Just as I was getting over my concern about the first alarm, another 1202 alarm appeared on the display. I felt a shot of adrenaline surge through my system.
At Mission Control, 26-year-old Steve Bales was the expert in the LM guidance systems. When the alarms started flashing in the Eagle, they showed up on Steve’s computer as well. Even if Steve didn’t know the source of the problem, he did know that the computer was programmed to ignore the data causing the overload while it did the more important computations necessary for landing. Or so he hoped.
In any case, he had little time to think when mission flight director Gene Kranz called out to him by the acronym Steve held as guidance officer: “GUIDO? Are you happy?”
Eyes glued to his computer screen, Steve called back, “Go!”
At about 1,000 feet, Neil began a visual search, looking for a good spot to land. My gaze, meanwhile, was glued to the panel in front of me. With the dropouts in radar information, it was vital that Neil receive accurate altimeter readings. Moreover, our fuel level was becoming a concern.
Neil was not happy with what he saw as we headed to our designated landing site.
“Seven-fifty, coming down at 23,” I said, letting Neil know that we were a mere 750 feet above the surface and descending at 23 feet per second.
“Okay,” Neil said. “Pretty rocky area …”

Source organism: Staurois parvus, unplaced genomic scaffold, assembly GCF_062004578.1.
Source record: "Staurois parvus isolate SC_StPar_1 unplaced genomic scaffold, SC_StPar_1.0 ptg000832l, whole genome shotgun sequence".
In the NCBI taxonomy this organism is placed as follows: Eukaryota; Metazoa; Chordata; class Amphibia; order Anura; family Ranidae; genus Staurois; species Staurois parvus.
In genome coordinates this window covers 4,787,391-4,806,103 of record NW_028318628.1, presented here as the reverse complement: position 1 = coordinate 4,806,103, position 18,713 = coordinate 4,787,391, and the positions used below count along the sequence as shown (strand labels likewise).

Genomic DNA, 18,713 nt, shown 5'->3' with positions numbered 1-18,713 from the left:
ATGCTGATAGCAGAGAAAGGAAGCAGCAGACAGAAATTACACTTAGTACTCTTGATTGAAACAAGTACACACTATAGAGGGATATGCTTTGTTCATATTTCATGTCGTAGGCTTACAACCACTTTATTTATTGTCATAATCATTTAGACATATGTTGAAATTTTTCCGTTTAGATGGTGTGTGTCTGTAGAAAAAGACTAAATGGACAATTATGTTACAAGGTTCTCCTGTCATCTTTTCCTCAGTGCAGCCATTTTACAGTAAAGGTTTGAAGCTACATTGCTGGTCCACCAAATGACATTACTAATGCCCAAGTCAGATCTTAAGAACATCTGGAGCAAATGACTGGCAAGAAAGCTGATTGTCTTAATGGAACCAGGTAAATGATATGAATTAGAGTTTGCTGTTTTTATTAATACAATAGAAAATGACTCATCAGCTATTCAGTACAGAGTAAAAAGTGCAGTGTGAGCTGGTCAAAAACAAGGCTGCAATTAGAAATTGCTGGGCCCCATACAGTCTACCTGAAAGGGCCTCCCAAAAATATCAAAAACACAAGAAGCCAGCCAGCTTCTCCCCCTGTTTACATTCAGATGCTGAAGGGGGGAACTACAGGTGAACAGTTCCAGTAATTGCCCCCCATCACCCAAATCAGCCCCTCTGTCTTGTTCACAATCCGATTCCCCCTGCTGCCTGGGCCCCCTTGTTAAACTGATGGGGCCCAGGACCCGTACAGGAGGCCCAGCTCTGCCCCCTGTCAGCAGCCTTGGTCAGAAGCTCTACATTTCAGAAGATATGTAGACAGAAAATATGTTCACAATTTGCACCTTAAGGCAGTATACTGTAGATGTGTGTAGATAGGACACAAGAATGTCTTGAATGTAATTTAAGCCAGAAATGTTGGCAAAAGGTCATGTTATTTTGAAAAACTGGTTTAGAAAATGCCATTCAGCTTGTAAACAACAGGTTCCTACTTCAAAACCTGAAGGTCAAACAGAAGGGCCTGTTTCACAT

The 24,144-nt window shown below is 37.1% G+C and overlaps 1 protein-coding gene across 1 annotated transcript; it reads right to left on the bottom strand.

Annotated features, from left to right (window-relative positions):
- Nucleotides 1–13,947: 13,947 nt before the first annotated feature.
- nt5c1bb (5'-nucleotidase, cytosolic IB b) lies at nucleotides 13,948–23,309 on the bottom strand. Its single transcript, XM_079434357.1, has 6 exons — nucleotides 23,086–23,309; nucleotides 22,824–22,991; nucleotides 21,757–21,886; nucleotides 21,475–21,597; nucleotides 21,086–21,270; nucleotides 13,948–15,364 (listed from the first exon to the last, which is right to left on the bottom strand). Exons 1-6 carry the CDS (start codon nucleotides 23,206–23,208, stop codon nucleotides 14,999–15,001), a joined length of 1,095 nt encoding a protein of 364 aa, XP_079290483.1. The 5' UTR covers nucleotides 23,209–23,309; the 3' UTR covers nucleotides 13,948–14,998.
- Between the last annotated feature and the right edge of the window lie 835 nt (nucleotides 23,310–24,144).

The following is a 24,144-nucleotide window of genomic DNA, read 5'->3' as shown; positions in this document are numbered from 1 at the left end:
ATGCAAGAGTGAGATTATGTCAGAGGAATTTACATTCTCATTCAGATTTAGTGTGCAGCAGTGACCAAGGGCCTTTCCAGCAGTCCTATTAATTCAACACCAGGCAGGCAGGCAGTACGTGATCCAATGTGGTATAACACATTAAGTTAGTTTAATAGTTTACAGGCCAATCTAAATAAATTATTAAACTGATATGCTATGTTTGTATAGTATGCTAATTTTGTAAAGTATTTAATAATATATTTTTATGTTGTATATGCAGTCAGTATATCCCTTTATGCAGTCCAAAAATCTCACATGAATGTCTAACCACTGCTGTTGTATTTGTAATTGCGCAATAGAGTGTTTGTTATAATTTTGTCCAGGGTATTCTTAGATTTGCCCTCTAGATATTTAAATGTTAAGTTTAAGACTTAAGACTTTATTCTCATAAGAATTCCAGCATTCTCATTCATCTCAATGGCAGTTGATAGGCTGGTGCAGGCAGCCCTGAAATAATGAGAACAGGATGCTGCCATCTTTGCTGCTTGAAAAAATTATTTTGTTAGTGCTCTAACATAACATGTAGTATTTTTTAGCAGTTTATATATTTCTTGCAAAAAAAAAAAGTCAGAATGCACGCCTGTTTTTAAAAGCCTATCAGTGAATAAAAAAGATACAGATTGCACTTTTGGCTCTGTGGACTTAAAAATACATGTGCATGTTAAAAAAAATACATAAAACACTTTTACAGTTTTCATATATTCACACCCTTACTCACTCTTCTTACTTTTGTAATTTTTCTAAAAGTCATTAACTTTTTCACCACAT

“Six hundred, down at 19.”
Neil had made up his mind. “I’m going to …” He didn’t have to finish his statement. I knew that Neil was taking over manual control of the Eagle. Good thing, too, since our computer was leading us into a landing field littered with large boulders. Neil made a split-second decision to fly long, to go farther than we had planned, to search for a safe landing area.
“Okay, 400 feet,” I let him know, “down at nine.” Then, for the first time, I added, “Fifty-eight forward.” We were now skimming over the moon’s surface at 58 feet per second, about 40 miles an hour.
“No problem,” Neil responded, but I could tell by the tone of his voice that he still wasn’t satisfied with the terrain. I started to be concerned about our fuel. It would be problematic to get this close and “run out of gas.”
“Three hundred,” I called.
“Okay, how’s the fuel?” Neil asked without taking his eyes from the surface.
“Eight percent,” I responded.
“Okay, here’s a ... looks like a good area here.” Then: “Gonna be right over that crater.”
“Two hundred feet, four and a half down,” I said.